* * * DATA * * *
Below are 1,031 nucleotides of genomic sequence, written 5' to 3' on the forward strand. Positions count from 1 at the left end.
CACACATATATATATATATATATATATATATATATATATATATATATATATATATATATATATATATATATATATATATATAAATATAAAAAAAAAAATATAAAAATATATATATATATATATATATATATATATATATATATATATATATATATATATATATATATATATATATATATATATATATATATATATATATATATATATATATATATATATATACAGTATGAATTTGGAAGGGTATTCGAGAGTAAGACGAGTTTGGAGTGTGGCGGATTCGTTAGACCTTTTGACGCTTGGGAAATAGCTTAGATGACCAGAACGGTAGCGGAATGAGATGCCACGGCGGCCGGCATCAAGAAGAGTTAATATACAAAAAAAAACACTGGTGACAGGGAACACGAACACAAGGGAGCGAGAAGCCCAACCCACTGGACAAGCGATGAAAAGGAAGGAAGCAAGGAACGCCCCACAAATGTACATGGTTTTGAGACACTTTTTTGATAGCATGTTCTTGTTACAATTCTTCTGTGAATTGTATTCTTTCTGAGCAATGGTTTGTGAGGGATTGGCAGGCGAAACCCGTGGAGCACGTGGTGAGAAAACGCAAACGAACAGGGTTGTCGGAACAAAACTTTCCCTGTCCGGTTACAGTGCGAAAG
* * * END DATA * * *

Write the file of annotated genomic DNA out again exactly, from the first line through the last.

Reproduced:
Below are 1,031 nucleotides of genomic sequence, written 5' to 3' on the forward strand. Positions count from 1 at the left end.
CACACATATATATATATATATATATATATATATATATATATATATATATATATATATATATATATATATATATATATATATAAATATAAAAAAAAAAATATAAAAATATATATATATATATATATATATATATATATATATATATATATATATATATATATATATATATATATATATATATATATATATATATATATATATATATATATATATATATATATACAGTATGAATTTGGAAGGGTATTCGAGAGTAAGACGAGTTTGGAGTGTGGCGGATTCGTTAGACCTTTTGACGCTTGGGAAATAGCTTAGATGACCAGAACGGTAGCGGAATGAGATGCCACGGCGGCCGGCATCAAGAAGAGTTAATATACAAAAAAAAACACTGGTGACAGGGAACACGAACACAAGGGAGCGAGAAGCCCAACCCACTGGACAAGCGATGAAAAGGAAGGAAGCAAGGAACGCCCCACAAATGTACATGGTTTTGAGACACTTTTTTGATAGCATGTTCTTGTTACAATTCTTCTGTGAATTGTATTCTTTCTGAGCAATGGTTTGTGAGGGATTGGCAGGCGAAACCCGTGGAGCACGTGGTGAGAAAACGCAAACGAACAGGGTTGTCGGAACAAAACTTTCCCTGTCCGGTTACAGTGCGAAAG